Seeking solace in the steam room, she meets deceptively sympathetic Carmen (a devastating performance by superstar Vanessa Del Rio, equal parts scary and seductive) who proves merely another stepping stone on her downward spiral, introducing the compulsively pill-popping Lisa to the dreaded needle, reducing her to sex slave status after she has stepped in to exact revenge on Sweet – sweet revenge, indeed ! – in a way that should make wronged women smile and macho men wince. As Lisa’s brain grows progressively drug-addled, Watkins throws in several highly effective stylistic touches, exemplified by her haunting final encounter with depraved husband and wife Ron Hudd and future Manhattan cable show hostess Robin Byrd.

As in Sam Weston’s superficially similar if far more schmaltzy Cry for Cindy, the narrative has been carefully constructed around the main character’s funeral with each of the participants in her downfall coming to mourn and flash back on their shameful contribution. Unlike the relentlessly optimistic Weston however, Watkins pulls no punches. Sex scenes prove uncommonly powerful, studded with in your face genital close ups (a by-product of his inexperience with the form, the director would later claim, but perfectly appropriate for such an unromantic world view), running the gamut from (semi-) affectionate to downright nasty, occasionally difficult to watch yet always thematically justified rather than irresponsibly included.

By the time Carmen administers Lisa’s deadly dose, the look of unreserved gratitude in Samantha’s eyes is bound to break your heart, and Watkins needs not a shred of sentimentality to achieve the effect. The actress’s well-reported substance abuse problems – now fortunately a thing of the distant past, as a recent AVN report on her Hall of Fame inclusion has suggested – assures there’s a veracity in her work that really drives the message home. Special mention must be made of the soundtrack that includes surprise appearances by Led Zeppelin’s Dazed and Confused and Santa Esmeralda’s Gimme Your Lovin’ along with a startling original tune penned and warbled by Watkins himself, all too fittingly titled Don’t Let Go (of Your Soul). He might arguably still have had to hit his full stride artistically in the fuck film field but this remains the one movie where the cynic defiantly bared his battered soul for the whole world to see.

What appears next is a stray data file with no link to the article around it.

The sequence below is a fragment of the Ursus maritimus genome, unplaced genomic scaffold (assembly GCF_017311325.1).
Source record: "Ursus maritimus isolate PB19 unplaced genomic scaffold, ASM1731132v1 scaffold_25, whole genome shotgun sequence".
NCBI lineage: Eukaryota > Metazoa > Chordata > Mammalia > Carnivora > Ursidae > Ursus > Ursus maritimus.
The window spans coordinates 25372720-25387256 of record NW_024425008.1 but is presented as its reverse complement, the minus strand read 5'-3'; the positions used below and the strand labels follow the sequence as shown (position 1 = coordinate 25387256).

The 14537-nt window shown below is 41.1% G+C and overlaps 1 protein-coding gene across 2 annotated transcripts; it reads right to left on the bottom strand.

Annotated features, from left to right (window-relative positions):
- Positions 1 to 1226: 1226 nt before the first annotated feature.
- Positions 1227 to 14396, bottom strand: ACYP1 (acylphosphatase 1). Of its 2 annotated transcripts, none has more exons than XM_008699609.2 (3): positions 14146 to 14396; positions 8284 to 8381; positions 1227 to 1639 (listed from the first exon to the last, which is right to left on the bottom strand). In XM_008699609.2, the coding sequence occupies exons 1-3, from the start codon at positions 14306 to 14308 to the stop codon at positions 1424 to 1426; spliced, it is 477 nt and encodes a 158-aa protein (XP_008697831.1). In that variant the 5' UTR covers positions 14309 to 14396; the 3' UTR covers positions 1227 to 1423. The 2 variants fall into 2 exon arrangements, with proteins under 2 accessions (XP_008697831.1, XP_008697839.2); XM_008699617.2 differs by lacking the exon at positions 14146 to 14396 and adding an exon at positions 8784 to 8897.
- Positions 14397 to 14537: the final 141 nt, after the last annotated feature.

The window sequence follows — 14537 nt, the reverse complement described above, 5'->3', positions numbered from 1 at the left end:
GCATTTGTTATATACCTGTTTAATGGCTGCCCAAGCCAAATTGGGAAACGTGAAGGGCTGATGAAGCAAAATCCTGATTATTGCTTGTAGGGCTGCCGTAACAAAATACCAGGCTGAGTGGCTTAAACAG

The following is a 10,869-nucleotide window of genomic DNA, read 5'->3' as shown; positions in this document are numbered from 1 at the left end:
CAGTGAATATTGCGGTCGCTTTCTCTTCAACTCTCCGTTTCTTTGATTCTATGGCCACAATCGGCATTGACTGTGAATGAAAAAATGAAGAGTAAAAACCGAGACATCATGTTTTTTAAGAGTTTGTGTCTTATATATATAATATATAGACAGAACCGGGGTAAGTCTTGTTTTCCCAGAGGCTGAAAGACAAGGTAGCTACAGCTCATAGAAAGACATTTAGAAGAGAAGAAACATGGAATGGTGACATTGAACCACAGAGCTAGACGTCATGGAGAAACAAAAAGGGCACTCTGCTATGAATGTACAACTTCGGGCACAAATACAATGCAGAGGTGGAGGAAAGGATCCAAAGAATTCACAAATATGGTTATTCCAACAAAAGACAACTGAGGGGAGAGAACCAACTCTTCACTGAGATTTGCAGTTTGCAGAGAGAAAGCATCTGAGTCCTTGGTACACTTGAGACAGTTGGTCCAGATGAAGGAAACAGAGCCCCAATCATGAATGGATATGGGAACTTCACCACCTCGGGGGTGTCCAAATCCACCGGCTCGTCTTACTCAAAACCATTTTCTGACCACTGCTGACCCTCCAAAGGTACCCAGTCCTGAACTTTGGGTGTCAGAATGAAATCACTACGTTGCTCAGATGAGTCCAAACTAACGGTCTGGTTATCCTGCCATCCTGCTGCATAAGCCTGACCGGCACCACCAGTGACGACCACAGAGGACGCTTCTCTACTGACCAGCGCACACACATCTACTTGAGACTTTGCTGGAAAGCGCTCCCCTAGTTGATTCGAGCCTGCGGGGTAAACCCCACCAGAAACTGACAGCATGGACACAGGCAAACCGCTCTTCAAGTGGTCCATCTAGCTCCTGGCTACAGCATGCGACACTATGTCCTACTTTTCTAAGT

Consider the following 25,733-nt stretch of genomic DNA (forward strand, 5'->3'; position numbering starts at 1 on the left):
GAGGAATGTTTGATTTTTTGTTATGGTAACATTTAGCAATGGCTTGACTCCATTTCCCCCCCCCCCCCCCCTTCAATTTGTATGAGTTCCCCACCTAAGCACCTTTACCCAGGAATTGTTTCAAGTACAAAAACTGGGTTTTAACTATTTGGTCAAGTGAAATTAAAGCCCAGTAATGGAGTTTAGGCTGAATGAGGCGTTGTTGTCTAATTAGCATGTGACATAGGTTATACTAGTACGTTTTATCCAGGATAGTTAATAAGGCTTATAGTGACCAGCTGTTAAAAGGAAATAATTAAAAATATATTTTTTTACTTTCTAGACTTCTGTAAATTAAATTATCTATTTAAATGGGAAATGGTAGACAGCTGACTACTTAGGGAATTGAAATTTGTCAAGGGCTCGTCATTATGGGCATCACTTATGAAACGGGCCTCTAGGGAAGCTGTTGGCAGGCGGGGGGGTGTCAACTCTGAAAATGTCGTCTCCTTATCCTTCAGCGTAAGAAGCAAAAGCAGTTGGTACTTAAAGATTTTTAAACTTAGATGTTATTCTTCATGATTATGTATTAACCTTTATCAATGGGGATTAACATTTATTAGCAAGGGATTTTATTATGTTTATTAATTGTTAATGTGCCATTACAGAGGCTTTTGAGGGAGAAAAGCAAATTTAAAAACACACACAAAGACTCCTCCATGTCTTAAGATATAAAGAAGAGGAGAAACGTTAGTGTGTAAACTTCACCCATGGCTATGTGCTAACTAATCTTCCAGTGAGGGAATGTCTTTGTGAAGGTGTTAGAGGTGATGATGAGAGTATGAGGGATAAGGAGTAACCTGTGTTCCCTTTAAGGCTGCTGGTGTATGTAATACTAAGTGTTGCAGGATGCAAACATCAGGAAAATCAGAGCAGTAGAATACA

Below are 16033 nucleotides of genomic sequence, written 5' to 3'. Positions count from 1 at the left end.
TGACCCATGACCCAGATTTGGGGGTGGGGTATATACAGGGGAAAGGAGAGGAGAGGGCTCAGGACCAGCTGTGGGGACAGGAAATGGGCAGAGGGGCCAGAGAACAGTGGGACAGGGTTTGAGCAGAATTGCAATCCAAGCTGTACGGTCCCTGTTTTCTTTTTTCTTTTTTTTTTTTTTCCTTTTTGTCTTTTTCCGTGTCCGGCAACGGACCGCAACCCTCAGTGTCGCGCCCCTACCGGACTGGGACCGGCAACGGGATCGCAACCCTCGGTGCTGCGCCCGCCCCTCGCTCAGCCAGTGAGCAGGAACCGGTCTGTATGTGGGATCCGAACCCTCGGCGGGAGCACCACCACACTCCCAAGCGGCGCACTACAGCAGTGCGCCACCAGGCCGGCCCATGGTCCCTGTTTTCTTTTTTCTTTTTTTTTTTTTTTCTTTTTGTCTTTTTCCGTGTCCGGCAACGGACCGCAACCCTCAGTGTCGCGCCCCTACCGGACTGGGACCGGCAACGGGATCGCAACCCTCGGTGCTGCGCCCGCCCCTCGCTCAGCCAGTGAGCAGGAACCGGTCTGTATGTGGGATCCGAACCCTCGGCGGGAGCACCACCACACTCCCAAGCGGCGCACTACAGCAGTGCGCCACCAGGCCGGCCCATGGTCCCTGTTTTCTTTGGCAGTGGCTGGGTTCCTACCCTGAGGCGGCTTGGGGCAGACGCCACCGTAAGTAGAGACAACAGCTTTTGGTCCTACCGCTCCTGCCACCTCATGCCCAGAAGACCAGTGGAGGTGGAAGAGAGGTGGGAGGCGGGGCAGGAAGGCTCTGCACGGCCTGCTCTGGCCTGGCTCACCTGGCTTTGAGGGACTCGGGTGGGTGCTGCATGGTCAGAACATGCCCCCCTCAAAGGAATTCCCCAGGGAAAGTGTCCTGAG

Directed and written by Roger Watkins (as Richard Mahler). Produced by Robert Michaels for Ace Booking Service Inc. Photographed by Michaels (as Mike Roberts) & Daniel B. Canton (as Felix Daniels). Edited by Genie Joseph (as Richard Joseph). Starring Samantha Fox (Lisa), Vanessa Del Rio (Carmen), Rick Iverson (as Jake Stuart) (Paul), David Pierce (Stephen Sweet), Bobby Astyr & Randy West (Rapists), Yolanda Savalas (Model), Robin Byrd & Ron Hudd (Final Fantasy Couple). Running time : 86 minutes.

Hall of Fame hardcore superstar Samantha Fox drew from personal experience for a career best turn as a much abused model destroyed by drugs

By Dries Vermeulen